68 Facts About English language


Middle English language began in the late 11th century after the Norman conquest of England, when considerable French and Latin-derived vocabulary was incorporated into English language over some three hundred years.

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Early Modern English language began in the late 15th century with the start of the Great Vowel Shift and the Renaissance trend of borrowing further Latin and Greek words and roots into English language, concurrent with the introduction of the printing press to London.

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English is an Indo-European language and belongs to the West Germanic group of the Germanic languages.

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Particular dialects of Old and Middle English developed into a number of other Anglic languages, including Scots and the extinct Fingallian and Forth and Bargy dialects of Ireland.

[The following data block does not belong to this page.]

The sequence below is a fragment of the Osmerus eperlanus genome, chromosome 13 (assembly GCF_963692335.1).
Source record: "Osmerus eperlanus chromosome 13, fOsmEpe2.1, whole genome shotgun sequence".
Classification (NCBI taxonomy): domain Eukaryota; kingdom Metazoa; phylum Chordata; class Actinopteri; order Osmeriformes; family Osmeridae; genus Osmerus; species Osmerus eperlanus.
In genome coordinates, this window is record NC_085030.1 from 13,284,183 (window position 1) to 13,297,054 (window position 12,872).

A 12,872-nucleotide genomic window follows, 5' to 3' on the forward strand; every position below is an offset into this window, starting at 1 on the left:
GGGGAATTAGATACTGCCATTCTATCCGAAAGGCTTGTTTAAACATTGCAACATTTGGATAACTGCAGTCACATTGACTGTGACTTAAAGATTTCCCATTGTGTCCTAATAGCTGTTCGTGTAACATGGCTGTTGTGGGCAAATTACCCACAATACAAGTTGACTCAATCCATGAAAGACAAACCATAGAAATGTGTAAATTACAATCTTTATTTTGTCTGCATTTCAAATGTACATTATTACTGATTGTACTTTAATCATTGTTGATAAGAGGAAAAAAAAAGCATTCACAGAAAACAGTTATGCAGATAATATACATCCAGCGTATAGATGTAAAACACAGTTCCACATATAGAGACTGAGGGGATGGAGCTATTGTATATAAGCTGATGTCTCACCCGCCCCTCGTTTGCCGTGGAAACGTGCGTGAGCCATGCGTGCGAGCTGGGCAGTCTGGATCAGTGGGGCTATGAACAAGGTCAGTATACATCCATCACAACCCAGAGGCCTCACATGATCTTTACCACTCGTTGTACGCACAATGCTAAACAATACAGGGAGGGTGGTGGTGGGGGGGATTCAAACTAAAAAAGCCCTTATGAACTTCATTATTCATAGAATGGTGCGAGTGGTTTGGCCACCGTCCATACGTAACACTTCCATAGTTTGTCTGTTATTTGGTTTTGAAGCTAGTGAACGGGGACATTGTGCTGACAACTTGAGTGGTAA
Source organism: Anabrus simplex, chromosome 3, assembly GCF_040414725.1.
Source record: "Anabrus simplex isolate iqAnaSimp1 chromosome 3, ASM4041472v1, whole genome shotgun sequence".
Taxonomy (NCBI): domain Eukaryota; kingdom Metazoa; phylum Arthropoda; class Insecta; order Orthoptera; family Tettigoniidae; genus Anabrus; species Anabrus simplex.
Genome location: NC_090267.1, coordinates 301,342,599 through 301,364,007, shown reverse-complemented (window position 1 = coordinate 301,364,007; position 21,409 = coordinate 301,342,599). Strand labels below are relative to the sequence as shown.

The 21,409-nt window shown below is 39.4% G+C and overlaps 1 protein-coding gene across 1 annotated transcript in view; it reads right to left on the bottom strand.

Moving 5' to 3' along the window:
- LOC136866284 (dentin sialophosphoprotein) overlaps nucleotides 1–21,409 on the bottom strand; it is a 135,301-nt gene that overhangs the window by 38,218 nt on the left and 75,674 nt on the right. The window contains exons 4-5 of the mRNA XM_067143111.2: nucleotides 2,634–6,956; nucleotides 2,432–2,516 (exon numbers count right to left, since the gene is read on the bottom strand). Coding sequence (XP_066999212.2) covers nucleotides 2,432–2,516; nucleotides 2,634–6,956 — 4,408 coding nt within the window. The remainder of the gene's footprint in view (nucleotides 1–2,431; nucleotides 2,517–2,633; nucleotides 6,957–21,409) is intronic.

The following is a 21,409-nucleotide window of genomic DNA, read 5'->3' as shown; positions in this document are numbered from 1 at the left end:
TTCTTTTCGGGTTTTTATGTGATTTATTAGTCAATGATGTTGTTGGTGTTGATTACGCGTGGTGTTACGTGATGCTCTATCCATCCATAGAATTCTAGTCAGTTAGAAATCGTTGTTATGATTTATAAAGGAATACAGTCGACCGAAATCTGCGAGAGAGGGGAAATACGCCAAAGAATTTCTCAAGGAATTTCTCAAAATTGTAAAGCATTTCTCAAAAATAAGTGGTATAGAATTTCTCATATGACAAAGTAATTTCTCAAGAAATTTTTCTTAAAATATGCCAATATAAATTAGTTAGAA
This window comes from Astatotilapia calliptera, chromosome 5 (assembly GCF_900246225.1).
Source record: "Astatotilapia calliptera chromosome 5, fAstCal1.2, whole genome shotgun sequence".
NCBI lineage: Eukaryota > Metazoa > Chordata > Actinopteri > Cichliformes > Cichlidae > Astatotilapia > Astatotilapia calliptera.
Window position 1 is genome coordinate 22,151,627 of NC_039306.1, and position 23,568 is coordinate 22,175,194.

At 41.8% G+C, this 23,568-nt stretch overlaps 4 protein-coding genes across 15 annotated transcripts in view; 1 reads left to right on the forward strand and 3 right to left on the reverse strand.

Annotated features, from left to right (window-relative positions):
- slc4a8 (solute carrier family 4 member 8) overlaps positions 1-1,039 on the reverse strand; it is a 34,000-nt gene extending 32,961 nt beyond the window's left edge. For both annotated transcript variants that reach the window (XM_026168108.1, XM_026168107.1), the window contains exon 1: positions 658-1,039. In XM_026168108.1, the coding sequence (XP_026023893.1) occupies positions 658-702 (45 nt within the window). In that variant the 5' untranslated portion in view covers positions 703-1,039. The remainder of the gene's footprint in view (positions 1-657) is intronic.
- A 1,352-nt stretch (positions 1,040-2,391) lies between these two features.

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Unlike Icelandic and Faroese, which were isolated, the development of English was influenced by a long series of invasions of the British Isles by other peoples and languages, particularly Old Norse and Norman French.

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Some scholars have argued that English can be considered a mixed language or a creole—a theory called the Middle English creole hypothesis.

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Old English language developed from a set of West Germanic dialects, often grouped as Anglo-Frisian or North Sea Germanic, and originally spoken along the coasts of Frisia, Lower Saxony and southern Jutland by Germanic peoples known to the historical record as the Angles, Saxons, and Jutes.

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Old English language was divided into four dialects: the Anglian dialects and the Saxon dialects, Kentish and West Saxon.